Runtime endpoint configuration

If given a pre-exisiting custom endpoint:

  • Starting with Braze iOS SDK v3.17.0+, you can override set your endpoint via the ABKEndpointKey inside the appboyOptions parameter passed to startWithApiKey:inApplication:withLaunchOptions:withAppboyOptions:. Set the value to your custom endpoint URL authority (for example,, not

SDK integration complete

Braze should now be collecting data from your application, and your basic integration should be complete. Note that when compiling your tvOS app and any other third-party libraries, Bitcode must be enabled.

Updating the Braze SDK via CocoaPods

To update a CocoaPod, simply run the following commands within your project directory:

pod update

Customizing Braze on startup

If you wish to customize Braze on startup, you can instead use the Braze initialization method startWithApiKey:inApplication:withLaunchOptions:withAppboyOptions and pass in an optional NSDictionary of Braze startup keys.

In your AppDelegate.m file, within your application:didFinishLaunchingWithOptions method, add the following Braze method:

[Appboy startWithApiKey:@"YOUR-API-KEY"

In AppDelegate.swift, within your application(application: UIApplication, didFinishLaunchingWithOptions launchOptions: [NSObject: AnyObject]?) -> Bool method, add the following Braze method:

Appboy.start(withApiKey: "YOUR-API-KEY",

where appboyOptions is a Dictionary of startup configuration values.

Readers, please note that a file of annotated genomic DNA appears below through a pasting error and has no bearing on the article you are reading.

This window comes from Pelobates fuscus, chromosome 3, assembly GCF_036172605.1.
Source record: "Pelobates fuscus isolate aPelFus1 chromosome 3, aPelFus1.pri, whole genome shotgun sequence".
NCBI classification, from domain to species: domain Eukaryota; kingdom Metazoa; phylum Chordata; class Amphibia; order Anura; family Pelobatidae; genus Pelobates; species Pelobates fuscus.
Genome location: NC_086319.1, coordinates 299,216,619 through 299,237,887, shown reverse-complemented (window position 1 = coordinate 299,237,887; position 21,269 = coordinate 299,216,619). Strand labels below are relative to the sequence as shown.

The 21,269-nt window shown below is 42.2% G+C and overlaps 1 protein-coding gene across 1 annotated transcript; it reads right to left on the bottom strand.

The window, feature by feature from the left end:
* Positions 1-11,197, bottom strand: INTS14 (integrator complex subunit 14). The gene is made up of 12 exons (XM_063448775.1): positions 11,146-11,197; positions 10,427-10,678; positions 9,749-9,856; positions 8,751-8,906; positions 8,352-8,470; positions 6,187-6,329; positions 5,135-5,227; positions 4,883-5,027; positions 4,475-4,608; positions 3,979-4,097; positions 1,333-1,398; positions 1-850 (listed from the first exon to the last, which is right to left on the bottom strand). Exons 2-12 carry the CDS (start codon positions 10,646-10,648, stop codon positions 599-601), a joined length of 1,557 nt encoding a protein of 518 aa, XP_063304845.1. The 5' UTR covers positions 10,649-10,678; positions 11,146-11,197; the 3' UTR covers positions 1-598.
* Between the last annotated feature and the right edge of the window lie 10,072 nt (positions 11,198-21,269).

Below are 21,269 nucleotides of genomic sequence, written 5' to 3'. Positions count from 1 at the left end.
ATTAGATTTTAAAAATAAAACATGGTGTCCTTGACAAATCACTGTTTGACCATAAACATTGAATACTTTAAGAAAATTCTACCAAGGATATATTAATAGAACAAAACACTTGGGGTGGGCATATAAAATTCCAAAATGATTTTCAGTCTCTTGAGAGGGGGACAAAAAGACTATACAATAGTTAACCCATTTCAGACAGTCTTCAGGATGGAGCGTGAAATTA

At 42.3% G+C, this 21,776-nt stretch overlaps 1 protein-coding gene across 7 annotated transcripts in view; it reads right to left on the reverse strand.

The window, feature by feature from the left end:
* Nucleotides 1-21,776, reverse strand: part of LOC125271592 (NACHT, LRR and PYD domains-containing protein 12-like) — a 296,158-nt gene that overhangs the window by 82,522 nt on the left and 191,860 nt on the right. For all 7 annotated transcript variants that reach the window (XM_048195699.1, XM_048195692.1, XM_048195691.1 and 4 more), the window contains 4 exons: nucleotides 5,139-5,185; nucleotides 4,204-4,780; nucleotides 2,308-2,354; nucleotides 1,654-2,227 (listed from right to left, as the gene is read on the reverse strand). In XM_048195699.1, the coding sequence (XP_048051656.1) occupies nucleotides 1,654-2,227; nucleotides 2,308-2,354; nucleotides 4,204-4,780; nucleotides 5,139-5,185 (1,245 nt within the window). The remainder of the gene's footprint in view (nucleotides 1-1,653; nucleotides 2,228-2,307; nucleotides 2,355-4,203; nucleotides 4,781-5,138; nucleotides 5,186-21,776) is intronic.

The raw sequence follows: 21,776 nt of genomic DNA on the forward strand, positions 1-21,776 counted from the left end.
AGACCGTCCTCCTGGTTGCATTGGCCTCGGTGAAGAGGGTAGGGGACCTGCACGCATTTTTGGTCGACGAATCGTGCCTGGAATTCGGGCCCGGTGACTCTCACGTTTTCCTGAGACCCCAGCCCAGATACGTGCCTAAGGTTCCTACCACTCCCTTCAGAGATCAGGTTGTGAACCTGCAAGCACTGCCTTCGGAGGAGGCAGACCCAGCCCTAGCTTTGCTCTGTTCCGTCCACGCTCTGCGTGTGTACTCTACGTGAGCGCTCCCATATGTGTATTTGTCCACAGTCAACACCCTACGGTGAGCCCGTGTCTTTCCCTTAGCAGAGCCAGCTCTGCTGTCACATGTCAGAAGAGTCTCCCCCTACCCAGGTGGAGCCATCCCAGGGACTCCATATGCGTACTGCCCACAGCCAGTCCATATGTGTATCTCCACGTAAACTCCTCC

This method would replace the startWithApiKey:inApplication:withLaunchOptions: initialization method and is called with the following parameters:

  • YOUR-API-KEY: Your application’s API key is found under Manage Settings in the Braze dashboard.
  • application: The current app.
  • launchOptions: The options NSDictionary that you get from application:didFinishLaunchingWithOptions:.
  • appboyOptions: An optional NSDictionary with startup configuration values for Braze.

See Appboy.h for a list of Braze startup keys.

Appboy.sharedInstance() and Swift nullability

Differing somewhat from common practice, the Appboy.sharedInstance() singleton is optional. This is because sharedInstance is nil before startWithApiKey: is called, and there are some non-standard but not-invalid implementations in which a delayed initialization can be used.

If you call startWithApiKey: in your didFinishLaunchingWithOptions: delegate before any access to Appboy’s sharedInstance (the standard implementation), you can use optional chaining, like Appboy.sharedInstance()?.changeUser("testUser"), to avoid cumbersome checks. This will have parity with an Objective-C implementation that assumed a non-null sharedInstance.

Manual integration options

You can also integrate our tvOS SDK manually - simply grab the Framework from our Public Repository and initialize Braze as outlined in the preceding sections.

Identifying users and reporting analytics

See our iOS documentation for information about setting user ids, logging custom events, setting user attributes. We also recommend familiarizing yourself with our event naming conventions.